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J Vasc Surg. 2009 Jan;49(1):230-9. doi: 10.1016/j.jvs.2008.06.030. Epub 2008 Aug 9.

Endovenous therapies of lower extremity varicosities: a meta-analysis.

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  • 1Department of Dermatology, Erasmus MC, Rotterdam, The Netherlands.

Abstract

BACKGROUND:

Minimally invasive techniques such as endovenous laser therapy, radiofrequency ablation, and ultrasound-guided foam sclerotherapy are widely used in the treatment of lower extremity varicosities. These therapies have not yet been compared with surgical ligation and stripping in large randomized clinical trials.

METHODS:

A systematic review of Medline, Cochrane Library, and Cinahl was performed to identify studies on the effectiveness of the four therapies up to February 2007. All clinical studies (open, noncomparative, and randomized clinical trials) that used ultrasound examination as an outcome measure were included. Because observational and randomized clinical trial data were included, both the Meta-analysis Of Observational Studies in Epidemiology (MOOSE) and Quality Of Reporting Of Meta-analyses (QUORUM) guidelines were consulted. A random effects meta-analysis was performed, and subgroup analysis and meta-regression were done to explore sources of between-study variation.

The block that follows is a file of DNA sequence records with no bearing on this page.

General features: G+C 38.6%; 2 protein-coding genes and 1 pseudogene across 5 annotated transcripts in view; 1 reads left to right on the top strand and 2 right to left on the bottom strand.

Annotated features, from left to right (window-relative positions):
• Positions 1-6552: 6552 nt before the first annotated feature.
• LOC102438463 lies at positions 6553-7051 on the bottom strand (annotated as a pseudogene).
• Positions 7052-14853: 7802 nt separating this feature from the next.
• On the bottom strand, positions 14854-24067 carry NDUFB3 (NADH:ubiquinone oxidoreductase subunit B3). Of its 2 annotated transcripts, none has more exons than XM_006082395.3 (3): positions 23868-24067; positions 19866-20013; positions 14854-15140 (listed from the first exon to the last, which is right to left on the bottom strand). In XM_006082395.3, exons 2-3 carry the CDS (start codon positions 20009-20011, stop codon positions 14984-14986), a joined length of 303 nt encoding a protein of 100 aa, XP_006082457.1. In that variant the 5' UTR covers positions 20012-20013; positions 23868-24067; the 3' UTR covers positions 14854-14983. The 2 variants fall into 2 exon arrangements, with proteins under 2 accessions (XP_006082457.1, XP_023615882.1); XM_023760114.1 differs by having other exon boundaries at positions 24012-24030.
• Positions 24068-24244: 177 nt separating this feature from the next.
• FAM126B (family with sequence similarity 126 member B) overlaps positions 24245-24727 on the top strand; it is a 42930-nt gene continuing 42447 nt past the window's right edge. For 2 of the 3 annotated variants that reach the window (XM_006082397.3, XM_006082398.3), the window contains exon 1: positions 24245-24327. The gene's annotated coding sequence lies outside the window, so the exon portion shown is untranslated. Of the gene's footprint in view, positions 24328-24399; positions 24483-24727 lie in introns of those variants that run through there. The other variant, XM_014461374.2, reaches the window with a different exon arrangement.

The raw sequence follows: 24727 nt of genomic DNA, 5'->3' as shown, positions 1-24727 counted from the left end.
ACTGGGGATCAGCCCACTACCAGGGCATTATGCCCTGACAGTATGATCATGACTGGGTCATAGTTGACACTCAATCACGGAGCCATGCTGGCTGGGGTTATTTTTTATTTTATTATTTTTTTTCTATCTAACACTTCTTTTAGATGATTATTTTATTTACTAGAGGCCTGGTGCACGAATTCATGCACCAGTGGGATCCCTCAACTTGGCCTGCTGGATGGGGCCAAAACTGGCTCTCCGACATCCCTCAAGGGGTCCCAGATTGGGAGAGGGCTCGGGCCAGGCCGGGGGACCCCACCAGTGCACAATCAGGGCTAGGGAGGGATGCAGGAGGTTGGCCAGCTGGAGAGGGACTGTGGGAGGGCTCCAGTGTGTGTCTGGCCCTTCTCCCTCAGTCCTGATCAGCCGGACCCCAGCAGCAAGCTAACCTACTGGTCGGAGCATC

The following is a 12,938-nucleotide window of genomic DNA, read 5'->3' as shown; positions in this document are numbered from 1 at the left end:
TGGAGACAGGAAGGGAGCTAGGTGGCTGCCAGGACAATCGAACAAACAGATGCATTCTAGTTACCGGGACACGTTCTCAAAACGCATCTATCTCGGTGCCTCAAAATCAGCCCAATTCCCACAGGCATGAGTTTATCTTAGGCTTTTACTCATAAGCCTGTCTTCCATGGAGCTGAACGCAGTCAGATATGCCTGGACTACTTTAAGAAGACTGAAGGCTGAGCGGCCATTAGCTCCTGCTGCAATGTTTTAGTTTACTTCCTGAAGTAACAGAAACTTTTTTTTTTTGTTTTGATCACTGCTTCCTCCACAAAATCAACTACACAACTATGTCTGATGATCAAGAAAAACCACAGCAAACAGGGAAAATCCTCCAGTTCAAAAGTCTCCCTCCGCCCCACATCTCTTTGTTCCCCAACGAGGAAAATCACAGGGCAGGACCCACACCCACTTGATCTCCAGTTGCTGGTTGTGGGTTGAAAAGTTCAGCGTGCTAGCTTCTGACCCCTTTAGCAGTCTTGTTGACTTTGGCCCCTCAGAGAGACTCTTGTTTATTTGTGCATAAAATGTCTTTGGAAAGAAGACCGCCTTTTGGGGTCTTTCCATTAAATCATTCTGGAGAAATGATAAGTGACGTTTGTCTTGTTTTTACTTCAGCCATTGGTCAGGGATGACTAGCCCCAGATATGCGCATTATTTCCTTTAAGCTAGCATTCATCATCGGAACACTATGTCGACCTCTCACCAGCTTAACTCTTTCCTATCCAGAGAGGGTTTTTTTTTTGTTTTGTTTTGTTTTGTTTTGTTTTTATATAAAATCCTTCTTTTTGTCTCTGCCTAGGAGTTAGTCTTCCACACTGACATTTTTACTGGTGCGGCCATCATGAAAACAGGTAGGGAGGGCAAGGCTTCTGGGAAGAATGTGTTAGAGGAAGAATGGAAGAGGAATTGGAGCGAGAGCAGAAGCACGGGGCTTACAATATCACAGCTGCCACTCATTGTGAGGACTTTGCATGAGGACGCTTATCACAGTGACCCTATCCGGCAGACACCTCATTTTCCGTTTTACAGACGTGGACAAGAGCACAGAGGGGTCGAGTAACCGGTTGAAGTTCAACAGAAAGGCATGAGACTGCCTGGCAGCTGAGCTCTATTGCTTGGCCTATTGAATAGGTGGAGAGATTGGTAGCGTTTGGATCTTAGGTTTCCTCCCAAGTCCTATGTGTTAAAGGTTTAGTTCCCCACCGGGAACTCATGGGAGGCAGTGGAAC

RESULTS:

Of the 119 retrieved studies, 64 (53.8%) were eligible and assessed 12,320 limbs. Average follow-up was 32.2 months. After 3 years, the estimated pooled success rates (with 95% confidence intervals [CI]) for stripping, foam sclerotherapy, radiofrequency ablation, and laser therapy were about 78% (70%-84%), 77% (69%-84%), 84% (75%-90%), and 94% (87%-98%), respectively. After adjusting for follow-up, foam therapy and radiofrequency ablation were as effective as surgical stripping (adjusted odds ratio [AOR], 0.12 [95% CI, -0.61 to 0.85] and 0.43 [95% CI, -0.19 to 1.04], respectively). Endovenous laser therapy was significantly more effective compared with stripping (AOR, 1.13; 95% CI, 0.40-1.87), foam therapy (AOR, 1.02; 95% CI, 0.28-1.75), and radiofrequency ablation (AOR, 0.71; 95% CI, 0.15-1.27).

CONCLUSION:

In the absence of large, comparative randomized clinical trials, the minimally invasive techniques appear to be at least as effective as surgery in the treatment of lower extremity varicose veins.

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